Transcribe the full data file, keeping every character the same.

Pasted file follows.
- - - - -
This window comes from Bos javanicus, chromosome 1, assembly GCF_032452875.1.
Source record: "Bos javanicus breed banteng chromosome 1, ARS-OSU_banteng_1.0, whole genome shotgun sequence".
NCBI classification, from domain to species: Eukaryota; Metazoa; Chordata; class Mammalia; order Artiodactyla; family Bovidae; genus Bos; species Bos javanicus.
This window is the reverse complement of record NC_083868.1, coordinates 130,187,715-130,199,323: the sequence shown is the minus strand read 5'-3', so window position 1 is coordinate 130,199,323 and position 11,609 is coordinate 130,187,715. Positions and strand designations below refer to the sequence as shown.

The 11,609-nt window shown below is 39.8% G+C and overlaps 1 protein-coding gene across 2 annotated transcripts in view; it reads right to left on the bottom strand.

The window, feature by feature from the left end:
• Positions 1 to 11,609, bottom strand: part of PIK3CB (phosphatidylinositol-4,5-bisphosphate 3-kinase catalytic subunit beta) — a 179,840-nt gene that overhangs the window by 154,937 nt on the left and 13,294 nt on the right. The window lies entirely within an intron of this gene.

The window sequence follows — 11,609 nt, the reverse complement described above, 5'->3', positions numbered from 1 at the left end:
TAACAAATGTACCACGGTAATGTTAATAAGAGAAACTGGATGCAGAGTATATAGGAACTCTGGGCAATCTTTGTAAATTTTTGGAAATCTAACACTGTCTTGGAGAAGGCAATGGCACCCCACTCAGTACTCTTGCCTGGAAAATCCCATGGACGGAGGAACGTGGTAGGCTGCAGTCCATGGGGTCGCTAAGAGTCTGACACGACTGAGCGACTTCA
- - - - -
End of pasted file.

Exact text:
This window comes from Bos javanicus, chromosome 1, assembly GCF_032452875.1.
Source record: "Bos javanicus breed banteng chromosome 1, ARS-OSU_banteng_1.0, whole genome shotgun sequence".
NCBI classification, from domain to species: Eukaryota; Metazoa; Chordata; class Mammalia; order Artiodactyla; family Bovidae; genus Bos; species Bos javanicus.
This window is the reverse complement of record NC_083868.1, coordinates 130,187,715-130,199,323: the sequence shown is the minus strand read 5'-3', so window position 1 is coordinate 130,199,323 and position 11,609 is coordinate 130,187,715. Positions and strand designations below refer to the sequence as shown.

The 11,609-nt window shown below is 39.8% G+C and overlaps 1 protein-coding gene across 2 annotated transcripts in view; it reads right to left on the bottom strand.

The window, feature by feature from the left end:
• Positions 1 to 11,609, bottom strand: part of PIK3CB (phosphatidylinositol-4,5-bisphosphate 3-kinase catalytic subunit beta) — a 179,840-nt gene that overhangs the window by 154,937 nt on the left and 13,294 nt on the right. The window lies entirely within an intron of this gene.

The window sequence follows — 11,609 nt, the reverse complement described above, 5'->3', positions numbered from 1 at the left end:
TAACAAATGTACCACGGTAATGTTAATAAGAGAAACTGGATGCAGAGTATATAGGAACTCTGGGCAATCTTTGTAAATTTTTGGAAATCTAACACTGTCTTGGAGAAGGCAATGGCACCCCACTCAGTACTCTTGCCTGGAAAATCCCATGGACGGAGGAACGTGGTAGGCTGCAGTCCATGGGGTCGCTAAGAGTCTGACACGACTGAGCGACTTCA